Another patent of interest is U.S. Pat. No. 4,787,191 issued on Nov. 29, 1988 to Hiroshi Shima. In this document there are disclosed elements for constructing a three-dimensional structure. There are various joints disclosed. Of particular interest are the full circled and semi-circled joints denoted, respectively, 1 and 2. The full circled joint has an annular core and six arms spaced radially about it. The annular core has a pair of opposing angular notches that allow two full circle joints to be mounted in a cruciform configuration, shown in FIG. 5.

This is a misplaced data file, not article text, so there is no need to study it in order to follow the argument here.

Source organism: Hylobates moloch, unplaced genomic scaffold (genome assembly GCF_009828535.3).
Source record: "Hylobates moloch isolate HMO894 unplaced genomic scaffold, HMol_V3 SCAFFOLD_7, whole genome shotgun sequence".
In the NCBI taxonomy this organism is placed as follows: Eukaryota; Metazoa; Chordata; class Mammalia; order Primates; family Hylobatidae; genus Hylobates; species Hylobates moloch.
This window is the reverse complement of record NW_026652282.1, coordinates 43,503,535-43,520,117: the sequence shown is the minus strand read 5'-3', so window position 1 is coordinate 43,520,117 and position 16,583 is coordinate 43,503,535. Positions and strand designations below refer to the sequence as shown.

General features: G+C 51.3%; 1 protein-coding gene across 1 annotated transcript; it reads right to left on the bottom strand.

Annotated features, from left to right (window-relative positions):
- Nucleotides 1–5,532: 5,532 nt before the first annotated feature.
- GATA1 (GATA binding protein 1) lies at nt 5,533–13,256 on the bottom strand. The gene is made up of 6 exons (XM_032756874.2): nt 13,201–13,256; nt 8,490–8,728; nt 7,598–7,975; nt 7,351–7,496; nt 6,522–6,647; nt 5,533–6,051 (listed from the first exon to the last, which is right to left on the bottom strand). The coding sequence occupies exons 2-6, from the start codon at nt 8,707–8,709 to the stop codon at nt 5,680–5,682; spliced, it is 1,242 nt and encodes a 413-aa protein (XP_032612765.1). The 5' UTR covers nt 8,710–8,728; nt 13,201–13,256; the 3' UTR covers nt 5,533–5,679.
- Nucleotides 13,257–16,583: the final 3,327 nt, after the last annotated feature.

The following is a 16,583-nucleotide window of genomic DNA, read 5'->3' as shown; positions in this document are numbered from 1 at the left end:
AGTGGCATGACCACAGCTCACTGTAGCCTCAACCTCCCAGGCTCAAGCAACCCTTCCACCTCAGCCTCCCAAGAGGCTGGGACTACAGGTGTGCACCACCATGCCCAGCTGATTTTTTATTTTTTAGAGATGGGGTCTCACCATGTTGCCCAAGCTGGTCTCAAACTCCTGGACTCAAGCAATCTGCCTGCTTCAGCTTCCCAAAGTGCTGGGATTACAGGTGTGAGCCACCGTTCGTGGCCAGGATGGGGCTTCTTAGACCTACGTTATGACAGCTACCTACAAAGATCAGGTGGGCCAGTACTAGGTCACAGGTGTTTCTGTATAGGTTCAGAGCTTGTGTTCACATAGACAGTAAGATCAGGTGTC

U.S. Pat. No. 5,049,105 issued on Sep. 17, 1991 to Joel I. Glickman shows a connecting element for a construction toy where connections are provided in two planes, the planes being at right angles to one another.

Lastly, U.S. Pat. No. 5,137,486 issued on Aug. 11, 1992, also to Joel I. Glickman, shows a hub connector for tubes in a toy construction set. The connector elements disclosed have hub cylinders surrounded by a flange wall that, in the preferred embodiment, is octagonal in shape. Both the cylinder and the wall are integrally connected by a flat thin web. Each of the faces of the octagonal body formed by the cylinder, web, and wall further integrally mounts a radially extending mounting lug that is adapted to be received internally by tubular structural elements.

None of the above inventions and patents, taken either singly or in combination, is seen to describe the instant invention as claimed.

SUMMARY OF THE INVENTION